I guess IF wants us to keep talking about brains since our leader neglects his duties of choosing new words. I'm not sure I want to keep talking about this though. As I said recently, "Sometimes I'm sick and tired of being in my own brain!" The woman I was talking with gave me an incredulous look. I asked, "Don't you ever get sick of your own thoughts?" Nope. She never did. It was my turn to look incredulous. I can't conceive of such a thing.
Another woman told me she's had a blissed out, happy life. No problems at all. Perfect family, perfect husband, perfect kids. I was certain she was deluding herself, but our mutual friend told me that it's true. None of her people has gotten sick or died, she's always had plenty of money, never been seriously emotionally or physically hurt, and has succeeded at whatever she wanted to achieve. How is this possible?! I want her life.
Except in my heart of hearts, I doubt I really want her life. Well, it would be helpful to have some of her money. Otherwise, maybe I'd rather live in my own irritating brain?
I've had more than my share of bad experiences. Sometimes I give myself pity parties. Sometimes I see the positives I got from those experiences. I'm sure I'm more sympathetic, empathetic, and interesting because of the life I've had. I'd like an easy life like that happy woman with the perfect world, but I'm not sure I'd want to trade my intangible benefits I've gotten from living through stuff.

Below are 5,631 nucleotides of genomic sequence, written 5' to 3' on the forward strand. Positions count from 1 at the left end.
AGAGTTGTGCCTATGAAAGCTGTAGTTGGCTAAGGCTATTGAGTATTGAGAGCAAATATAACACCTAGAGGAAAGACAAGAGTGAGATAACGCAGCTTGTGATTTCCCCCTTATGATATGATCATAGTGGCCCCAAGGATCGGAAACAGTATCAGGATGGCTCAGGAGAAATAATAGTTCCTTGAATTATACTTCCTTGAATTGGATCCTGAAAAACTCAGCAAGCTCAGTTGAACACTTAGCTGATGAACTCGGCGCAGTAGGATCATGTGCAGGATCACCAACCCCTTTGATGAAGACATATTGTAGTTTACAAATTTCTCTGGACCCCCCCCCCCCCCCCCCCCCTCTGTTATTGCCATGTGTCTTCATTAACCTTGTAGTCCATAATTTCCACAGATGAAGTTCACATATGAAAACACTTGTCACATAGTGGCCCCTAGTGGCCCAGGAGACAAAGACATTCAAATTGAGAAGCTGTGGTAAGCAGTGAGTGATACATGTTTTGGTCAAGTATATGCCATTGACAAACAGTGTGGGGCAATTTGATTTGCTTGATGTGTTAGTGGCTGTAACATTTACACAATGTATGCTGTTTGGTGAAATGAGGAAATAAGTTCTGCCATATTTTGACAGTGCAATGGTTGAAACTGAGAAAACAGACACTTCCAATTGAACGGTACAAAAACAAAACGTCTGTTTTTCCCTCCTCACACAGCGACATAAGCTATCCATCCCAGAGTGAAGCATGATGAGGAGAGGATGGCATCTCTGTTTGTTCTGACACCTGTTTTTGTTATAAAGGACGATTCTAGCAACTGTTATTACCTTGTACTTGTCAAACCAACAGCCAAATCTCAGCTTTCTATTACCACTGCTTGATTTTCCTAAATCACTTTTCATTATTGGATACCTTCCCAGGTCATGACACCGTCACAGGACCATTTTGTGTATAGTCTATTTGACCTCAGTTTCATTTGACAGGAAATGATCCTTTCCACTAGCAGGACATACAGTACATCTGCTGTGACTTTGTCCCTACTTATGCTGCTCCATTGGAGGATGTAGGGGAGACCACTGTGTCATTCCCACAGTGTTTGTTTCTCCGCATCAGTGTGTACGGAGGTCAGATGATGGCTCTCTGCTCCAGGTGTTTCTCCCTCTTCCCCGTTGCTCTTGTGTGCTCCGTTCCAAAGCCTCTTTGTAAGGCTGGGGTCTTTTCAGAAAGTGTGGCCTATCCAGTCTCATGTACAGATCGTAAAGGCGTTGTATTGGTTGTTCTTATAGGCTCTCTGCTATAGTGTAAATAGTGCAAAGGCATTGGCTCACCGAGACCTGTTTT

Or, more realistically, I've already lived through those things. I can't give them back without getting a lobotomy. The choice is to find positives in what I have and to find gratitude for those positives.
I'm sad this week because Rand MacIvor died. He was one of my first followers when I started this blog. I know some of you met Rand this way too. I don't know how he found me, and I was surprised anybody would want to read things I had to say. He encouraged me when I needed it. We happily bashed politics together. He was often silly and we traded jokes and stories of working as commercial artists in the old days. I looked forward to his messages.
I can be critical of the virtual world we live in. Young people are glued to their phones and tweet and repost stuff that doesn't matter. At the same time, I valued my virtual Canadian friend. The web gives us the chance to meet people across the world. I think this is especially wonderful for artists who work alone and spend too much time in their own heads, and in Rand's case, even more important when he couldn't do art himself anymore. He was failing for a long time so his passing wasn't a complete surprise, but I feel the loss.
So when I think of the woman with the perfect life who has never lost anyone special to her? Well, that's nice for her. At the same time, I'm glad I got to know Rand. I'm willing to have today's sadness because it's a sign we actually connected in a meaningful way. And to all my other blog buddies, I value you too. Thank you!